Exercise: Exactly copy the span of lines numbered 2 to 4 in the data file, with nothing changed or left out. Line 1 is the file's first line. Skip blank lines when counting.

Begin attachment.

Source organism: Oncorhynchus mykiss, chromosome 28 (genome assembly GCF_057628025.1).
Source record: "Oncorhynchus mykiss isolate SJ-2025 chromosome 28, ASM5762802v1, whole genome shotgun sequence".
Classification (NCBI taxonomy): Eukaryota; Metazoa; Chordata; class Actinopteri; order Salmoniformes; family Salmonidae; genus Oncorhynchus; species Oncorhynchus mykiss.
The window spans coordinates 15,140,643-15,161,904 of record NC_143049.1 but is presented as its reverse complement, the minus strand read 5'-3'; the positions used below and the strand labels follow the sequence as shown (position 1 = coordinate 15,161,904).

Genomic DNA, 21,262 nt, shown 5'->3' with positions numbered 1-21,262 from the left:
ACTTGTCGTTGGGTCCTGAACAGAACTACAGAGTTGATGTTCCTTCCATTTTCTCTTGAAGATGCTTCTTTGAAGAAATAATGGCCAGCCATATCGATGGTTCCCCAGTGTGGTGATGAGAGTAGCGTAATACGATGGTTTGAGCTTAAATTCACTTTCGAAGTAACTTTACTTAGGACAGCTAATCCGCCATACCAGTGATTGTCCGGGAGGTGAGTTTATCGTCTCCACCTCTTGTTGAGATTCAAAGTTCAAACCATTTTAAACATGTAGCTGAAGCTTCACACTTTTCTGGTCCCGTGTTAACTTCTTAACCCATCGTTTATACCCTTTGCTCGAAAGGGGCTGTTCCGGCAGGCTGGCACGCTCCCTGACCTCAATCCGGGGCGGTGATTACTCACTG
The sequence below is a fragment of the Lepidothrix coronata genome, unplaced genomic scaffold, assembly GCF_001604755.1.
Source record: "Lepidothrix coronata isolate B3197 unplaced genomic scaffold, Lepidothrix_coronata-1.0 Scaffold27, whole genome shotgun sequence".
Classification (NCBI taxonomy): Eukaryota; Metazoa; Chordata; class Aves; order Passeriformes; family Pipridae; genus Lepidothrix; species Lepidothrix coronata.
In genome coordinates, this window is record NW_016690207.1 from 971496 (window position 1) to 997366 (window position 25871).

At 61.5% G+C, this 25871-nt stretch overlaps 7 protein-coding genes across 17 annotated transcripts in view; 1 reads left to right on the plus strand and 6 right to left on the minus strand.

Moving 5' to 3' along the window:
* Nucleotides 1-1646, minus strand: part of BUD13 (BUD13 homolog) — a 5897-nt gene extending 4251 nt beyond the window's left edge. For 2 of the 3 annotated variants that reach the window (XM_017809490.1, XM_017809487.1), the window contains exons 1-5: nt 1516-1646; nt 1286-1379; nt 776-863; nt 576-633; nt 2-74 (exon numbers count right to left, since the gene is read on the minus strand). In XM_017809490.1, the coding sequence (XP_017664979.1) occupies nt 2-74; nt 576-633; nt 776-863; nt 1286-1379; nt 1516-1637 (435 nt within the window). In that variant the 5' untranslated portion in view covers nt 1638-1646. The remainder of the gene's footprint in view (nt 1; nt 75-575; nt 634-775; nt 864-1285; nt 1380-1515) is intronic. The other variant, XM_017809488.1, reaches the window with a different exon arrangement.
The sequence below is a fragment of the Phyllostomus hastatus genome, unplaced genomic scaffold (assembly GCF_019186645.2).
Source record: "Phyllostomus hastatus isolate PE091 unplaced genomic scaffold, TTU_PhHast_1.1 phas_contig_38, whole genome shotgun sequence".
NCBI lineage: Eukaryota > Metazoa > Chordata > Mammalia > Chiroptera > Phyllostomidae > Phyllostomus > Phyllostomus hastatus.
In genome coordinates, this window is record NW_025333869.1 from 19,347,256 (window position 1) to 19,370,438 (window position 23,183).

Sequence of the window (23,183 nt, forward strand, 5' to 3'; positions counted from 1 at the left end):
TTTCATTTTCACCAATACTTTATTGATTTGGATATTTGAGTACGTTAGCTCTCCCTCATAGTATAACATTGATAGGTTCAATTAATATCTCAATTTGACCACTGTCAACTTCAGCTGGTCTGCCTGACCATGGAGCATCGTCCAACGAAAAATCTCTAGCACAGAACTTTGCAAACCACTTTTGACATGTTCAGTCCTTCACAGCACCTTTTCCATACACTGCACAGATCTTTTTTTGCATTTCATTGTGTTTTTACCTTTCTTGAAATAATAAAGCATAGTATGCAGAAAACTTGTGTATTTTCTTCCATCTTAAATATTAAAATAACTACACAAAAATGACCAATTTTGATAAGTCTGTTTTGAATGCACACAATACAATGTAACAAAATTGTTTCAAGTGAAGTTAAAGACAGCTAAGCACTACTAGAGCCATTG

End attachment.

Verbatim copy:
Source record: "Oncorhynchus mykiss isolate SJ-2025 chromosome 28, ASM5762802v1, whole genome shotgun sequence".
Classification (NCBI taxonomy): Eukaryota; Metazoa; Chordata; class Actinopteri; order Salmoniformes; family Salmonidae; genus Oncorhynchus; species Oncorhynchus mykiss.
The window spans coordinates 15,140,643-15,161,904 of record NC_143049.1 but is presented as its reverse complement, the minus strand read 5'-3'; the positions used below and the strand labels follow the sequence as shown (position 1 = coordinate 15,161,904).